NASHVILLE, Tenn. (WTVF) — Depending on when you got your first unemployment payment during the COVID-19 pandemic, some may see their benefits expire as soon as mid-November.
If you lost your job because of the pandemic and applied for benefits through the Pandemic Unemployment Assistance fund, you were eligible for 39 weeks of pay. These benefits were made available for those working jobs not traditionally covered by unemployment insurance.
Semette Milliken-Simmons was one of the thousands who had to wait to receive any money from unemployment. When we last spoke to Semette in April, she and her family were still living out of their car.
When her unemployment payments finally came through, Semette began staying at motels and months later managed to find a new home. Her main concern has been finding a job.
She’s applied for several jobs and even with 25 years of customer service experience, she says the jobs are still hard to come by. The added urgency of her benefits running out hasn’t made the search any easier.
“I think I probably have a couple more weeks of it and I’m done,” Semette said.
Chris Cannon with the Tennessee Department of Labor and Workforce Development says no matter when you applied, all of the pandemic-based unemployment help ends December 26. They’ve sent notices and the hope is people find work before it’s too late.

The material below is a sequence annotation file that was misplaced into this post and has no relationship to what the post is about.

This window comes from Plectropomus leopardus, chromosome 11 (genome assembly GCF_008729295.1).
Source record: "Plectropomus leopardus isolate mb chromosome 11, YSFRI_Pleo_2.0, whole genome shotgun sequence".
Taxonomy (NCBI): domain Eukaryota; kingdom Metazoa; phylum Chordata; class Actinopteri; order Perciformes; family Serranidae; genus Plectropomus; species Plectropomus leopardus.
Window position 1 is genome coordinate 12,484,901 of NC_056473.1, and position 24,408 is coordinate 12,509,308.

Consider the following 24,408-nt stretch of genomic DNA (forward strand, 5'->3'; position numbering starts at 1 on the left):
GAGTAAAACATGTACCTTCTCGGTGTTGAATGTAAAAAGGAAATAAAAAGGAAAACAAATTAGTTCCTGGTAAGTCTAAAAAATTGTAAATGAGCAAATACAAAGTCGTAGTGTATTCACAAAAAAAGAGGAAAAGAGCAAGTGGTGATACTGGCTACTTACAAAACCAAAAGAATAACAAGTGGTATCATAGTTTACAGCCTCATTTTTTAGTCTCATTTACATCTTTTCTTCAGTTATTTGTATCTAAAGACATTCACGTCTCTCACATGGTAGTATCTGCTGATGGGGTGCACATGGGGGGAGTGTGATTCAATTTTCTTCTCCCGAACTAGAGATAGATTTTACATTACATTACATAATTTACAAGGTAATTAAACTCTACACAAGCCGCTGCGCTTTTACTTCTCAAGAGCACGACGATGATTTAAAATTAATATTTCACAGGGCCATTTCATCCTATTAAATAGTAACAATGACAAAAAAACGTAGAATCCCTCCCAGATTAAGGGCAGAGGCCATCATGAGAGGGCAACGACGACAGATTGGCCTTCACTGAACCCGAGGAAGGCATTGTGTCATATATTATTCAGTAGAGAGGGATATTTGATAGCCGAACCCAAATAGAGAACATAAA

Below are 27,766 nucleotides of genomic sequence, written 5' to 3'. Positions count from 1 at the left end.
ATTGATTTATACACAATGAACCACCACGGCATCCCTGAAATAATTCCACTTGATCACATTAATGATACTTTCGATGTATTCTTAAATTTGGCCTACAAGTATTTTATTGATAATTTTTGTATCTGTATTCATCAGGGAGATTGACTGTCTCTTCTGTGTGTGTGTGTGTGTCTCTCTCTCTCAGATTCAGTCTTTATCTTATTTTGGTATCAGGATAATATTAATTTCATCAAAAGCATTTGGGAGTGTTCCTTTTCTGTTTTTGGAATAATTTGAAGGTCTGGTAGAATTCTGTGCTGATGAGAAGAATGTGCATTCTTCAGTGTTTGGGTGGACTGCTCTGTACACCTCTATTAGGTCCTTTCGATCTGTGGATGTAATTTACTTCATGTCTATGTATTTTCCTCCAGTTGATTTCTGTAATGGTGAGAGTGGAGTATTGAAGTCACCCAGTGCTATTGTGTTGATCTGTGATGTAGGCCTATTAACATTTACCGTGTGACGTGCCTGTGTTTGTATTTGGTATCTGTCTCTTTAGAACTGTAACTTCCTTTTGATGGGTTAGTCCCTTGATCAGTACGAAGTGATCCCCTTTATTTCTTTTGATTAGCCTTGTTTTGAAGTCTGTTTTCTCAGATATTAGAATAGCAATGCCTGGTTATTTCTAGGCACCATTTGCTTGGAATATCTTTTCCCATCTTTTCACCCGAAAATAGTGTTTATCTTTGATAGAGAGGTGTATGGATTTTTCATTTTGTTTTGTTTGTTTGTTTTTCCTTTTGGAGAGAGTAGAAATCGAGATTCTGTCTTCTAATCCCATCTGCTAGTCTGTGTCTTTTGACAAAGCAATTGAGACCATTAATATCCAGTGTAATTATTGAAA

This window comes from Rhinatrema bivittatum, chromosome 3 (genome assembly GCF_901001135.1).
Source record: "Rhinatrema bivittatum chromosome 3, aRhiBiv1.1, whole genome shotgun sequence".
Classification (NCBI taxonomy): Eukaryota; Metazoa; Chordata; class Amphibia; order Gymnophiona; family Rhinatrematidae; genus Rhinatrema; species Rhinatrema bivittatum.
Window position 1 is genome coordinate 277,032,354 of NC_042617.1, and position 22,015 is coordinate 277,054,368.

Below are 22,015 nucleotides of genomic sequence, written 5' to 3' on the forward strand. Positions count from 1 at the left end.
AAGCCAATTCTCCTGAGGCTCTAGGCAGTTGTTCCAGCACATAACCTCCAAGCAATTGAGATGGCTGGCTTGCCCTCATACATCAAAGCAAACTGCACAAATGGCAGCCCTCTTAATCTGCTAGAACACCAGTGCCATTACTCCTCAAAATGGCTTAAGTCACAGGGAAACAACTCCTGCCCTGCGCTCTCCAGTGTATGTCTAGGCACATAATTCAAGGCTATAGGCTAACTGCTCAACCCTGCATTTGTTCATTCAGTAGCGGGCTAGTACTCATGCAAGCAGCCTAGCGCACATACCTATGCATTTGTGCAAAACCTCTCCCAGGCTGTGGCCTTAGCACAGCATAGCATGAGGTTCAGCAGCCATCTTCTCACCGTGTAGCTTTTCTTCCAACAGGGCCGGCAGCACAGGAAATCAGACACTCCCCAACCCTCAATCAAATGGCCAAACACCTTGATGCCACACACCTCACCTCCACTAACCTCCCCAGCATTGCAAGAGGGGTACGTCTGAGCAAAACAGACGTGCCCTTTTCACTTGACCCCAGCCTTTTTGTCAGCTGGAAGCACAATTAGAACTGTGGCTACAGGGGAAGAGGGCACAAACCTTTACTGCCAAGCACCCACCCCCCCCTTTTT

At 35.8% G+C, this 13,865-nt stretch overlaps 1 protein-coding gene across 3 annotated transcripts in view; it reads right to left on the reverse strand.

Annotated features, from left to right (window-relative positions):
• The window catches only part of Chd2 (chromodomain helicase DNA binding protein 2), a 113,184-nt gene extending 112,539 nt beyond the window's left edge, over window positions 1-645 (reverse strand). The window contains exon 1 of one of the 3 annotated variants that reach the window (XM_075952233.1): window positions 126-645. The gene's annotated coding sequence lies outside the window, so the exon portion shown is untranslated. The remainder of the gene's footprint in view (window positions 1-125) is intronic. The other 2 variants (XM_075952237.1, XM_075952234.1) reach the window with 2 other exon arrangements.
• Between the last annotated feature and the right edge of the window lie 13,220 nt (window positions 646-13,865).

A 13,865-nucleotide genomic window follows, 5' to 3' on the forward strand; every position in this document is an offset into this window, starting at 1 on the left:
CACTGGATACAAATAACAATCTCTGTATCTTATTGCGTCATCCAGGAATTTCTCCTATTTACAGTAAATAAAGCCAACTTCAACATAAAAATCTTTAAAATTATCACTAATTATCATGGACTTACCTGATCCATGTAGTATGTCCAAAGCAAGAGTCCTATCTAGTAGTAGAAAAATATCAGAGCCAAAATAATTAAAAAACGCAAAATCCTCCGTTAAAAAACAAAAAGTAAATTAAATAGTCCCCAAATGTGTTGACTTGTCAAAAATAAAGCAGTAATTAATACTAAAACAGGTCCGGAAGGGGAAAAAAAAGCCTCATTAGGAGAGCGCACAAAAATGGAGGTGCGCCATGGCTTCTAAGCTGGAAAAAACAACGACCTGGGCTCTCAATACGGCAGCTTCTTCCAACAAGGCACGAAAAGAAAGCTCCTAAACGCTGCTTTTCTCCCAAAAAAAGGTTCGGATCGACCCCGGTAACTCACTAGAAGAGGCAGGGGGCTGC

“This may not be the job you may want for the rest of your life, but this may be the job you need now before your benefits end,” Cannon said.
Late Thursday night, The United States Department of Labor (USDOL) informed TDLWD that the Extended Benefits (EB) program will also end on Nov. 7.
Cannon says there was virtually no warning ahead of time for the state. This federal program, which was separate from the CARES Act, extended benefits for those claiming regular unemployment up to 13 weeks.
You only got the EB funding once you exhausted your regular 26 weeks of benefits and the Pandemic Emergency Unemployment Compensation fund that followed.
Former EB claimants may reapply to determine eligibility to receive benefits through the PUA program. Tennessee had approximately 3,000 claimants who completed their certification for the EB program by the beginning of this week.
“So it’s not much notice, it’s not much time for folks to prepare, but that’s what we have been given and that’s what we have to go with,” Cannon said.
As many as 230,000 jobs are now available on the state’s database, but Semette says this hasn’t been for lack of trying.
“I understand what they’re saying that there are jobs out there, but you gotta understand some people have children and they’re not able to accept any job,” Semette said.
For one-on-one help, career specialists are available to provide job searches, information on virtual job fairs and Reemployment Services and Eligibility Assessment appointments and assistance determining if job training is available. The state offers these services at no cost to job seekers.